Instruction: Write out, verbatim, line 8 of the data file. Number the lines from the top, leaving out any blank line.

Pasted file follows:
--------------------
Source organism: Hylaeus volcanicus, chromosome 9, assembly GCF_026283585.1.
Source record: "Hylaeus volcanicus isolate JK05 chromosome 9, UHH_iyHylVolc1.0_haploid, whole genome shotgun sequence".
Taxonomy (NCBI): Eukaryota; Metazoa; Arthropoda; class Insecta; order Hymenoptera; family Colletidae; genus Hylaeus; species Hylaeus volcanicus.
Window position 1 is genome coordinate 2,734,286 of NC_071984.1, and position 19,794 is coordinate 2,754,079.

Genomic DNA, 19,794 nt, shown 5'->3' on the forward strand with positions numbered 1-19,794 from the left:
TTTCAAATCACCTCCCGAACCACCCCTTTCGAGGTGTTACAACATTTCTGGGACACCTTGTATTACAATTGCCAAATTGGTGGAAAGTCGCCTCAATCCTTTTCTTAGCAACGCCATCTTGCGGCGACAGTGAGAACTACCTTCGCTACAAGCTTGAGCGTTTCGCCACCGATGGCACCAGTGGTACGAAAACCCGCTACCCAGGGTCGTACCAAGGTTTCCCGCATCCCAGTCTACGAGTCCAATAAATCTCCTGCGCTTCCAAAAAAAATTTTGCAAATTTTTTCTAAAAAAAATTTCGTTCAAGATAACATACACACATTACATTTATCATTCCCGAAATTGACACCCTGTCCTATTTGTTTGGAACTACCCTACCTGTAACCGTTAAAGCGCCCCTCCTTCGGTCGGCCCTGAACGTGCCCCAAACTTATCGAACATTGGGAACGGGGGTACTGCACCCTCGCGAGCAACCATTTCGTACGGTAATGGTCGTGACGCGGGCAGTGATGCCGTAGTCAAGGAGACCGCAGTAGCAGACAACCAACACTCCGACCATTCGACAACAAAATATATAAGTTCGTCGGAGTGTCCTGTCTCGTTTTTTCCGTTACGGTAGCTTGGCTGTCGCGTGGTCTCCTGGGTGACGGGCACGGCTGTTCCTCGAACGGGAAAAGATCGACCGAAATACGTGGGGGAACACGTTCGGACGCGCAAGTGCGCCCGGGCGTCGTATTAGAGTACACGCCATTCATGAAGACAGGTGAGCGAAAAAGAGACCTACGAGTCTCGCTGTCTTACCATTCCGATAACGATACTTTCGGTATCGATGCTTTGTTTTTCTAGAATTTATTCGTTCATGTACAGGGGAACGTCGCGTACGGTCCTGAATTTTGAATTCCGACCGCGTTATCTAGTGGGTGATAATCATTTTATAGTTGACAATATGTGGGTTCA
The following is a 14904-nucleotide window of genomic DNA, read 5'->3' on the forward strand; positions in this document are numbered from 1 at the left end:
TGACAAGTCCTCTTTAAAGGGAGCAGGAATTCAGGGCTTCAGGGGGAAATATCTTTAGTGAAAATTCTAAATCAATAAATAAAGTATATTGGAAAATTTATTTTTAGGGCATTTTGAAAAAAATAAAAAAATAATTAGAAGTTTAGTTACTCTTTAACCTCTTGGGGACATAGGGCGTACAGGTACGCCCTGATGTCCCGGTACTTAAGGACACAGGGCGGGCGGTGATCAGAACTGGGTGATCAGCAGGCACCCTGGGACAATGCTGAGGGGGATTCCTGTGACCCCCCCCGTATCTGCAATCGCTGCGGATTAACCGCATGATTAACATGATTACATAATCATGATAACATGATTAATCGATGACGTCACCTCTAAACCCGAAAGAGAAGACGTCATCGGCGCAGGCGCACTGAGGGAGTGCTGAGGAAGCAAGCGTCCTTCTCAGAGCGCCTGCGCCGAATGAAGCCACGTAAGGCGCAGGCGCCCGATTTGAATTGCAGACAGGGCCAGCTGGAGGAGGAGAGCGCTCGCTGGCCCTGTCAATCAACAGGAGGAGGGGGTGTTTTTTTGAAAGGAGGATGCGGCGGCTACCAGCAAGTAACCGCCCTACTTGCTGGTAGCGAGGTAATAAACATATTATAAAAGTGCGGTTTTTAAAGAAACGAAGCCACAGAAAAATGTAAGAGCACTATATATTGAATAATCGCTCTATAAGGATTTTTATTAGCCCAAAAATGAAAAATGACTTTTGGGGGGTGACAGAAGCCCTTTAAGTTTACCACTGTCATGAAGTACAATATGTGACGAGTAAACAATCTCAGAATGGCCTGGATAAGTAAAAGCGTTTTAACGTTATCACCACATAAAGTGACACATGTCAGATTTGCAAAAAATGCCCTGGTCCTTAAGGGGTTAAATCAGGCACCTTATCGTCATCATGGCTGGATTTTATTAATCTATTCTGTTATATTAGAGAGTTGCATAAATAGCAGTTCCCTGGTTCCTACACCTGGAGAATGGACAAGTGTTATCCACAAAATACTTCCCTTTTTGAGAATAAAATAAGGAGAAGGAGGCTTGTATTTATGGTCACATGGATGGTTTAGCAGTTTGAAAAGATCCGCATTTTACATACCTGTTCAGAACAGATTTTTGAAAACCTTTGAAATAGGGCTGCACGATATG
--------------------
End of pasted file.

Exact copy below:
TGACAAGTCCTCTTTAAAGGGAGCAGGAATTCAGGGCTTCAGGGGGAAATATCTTTAGTGAAAATTCTAAATCAATAAATAAAGTATATTGGAAAATTTATTTTTAGGGCATTTTGAAAAAAATAAAAAAATAATTAGAAGTTTAGTTACTCTTTAACCTCTTGGGGACATAGGGCGTACAGGTACGCCCTGATGTCCCGGTACTTAAGGACACAGGGCGGGCGGTGATCAGAACTGGGTGATCAGCAGGCACCCTGGGACAATGCTGAGGGGGATTCCTGTGACCCCCCCCGTATCTGCAATCGCTGCGGATTAACCGCATGATTAACATGATTACATAATCATGATAACATGATTAATCGATGACGTCACCTCTAAACCCGAAAGAGAAGACGTCATCGGCGCAGGCGCACTGAGGGAGTGCTGAGGAAGCAAGCGTCCTTCTCAGAGCGCCTGCGCCGAATGAAGCCACGTAAGGCGCAGGCGCCCGATTTGAATTGCAGACAGGGCCAGCTGGAGGAGGAGAGCGCTCGCTGGCCCTGTCAATCAACAGGAGGAGGGGGTGTTTTTTTGAAAGGAGGATGCGGCGGCTACCAGCAAGTAACCGCCCTACTTGCTGGTAGCGAGGTAATAAACATATTATAAAAGTGCGGTTTTTAAAGAAACGAAGCCACAGAAAAATGTAAGAGCACTATATATTGAATAATCGCTCTATAAGGATTTTTATTAGCCCAAAAATGAAAAATGACTTTTGGGGGGTGACAGAAGCCCTTTAAGTTTACCACTGTCATGAAGTACAATATGTGACGAGTAAACAATCTCAGAATGGCCTGGATAAGTAAAAGCGTTTTAACGTTATCACCACATAAAGTGACACATGTCAGATTTGCAAAAAATGCCCTGGTCCTTAAGGGGTTAAATCAGGCACCTTATCGTCATCATGGCTGGATTTTATTAATCTATTCTGTTATATTAGAGAGTTGCATAAATAGCAGTTCCCTGGTTCCTACACCTGGAGAATGGACAAGTGTTATCCACAAAATACTTCCCTTTTTGAGAATAAAATAAGGAGAAGGAGGCTTGTATTTATGGTCACATGGATGGTTTAGCAGTTTGAAAAGATCCGCATTTTACATACCTGTTCAGAACAGATTTTTGAAAACCTTTGAAATAGGGCTGCACGATATG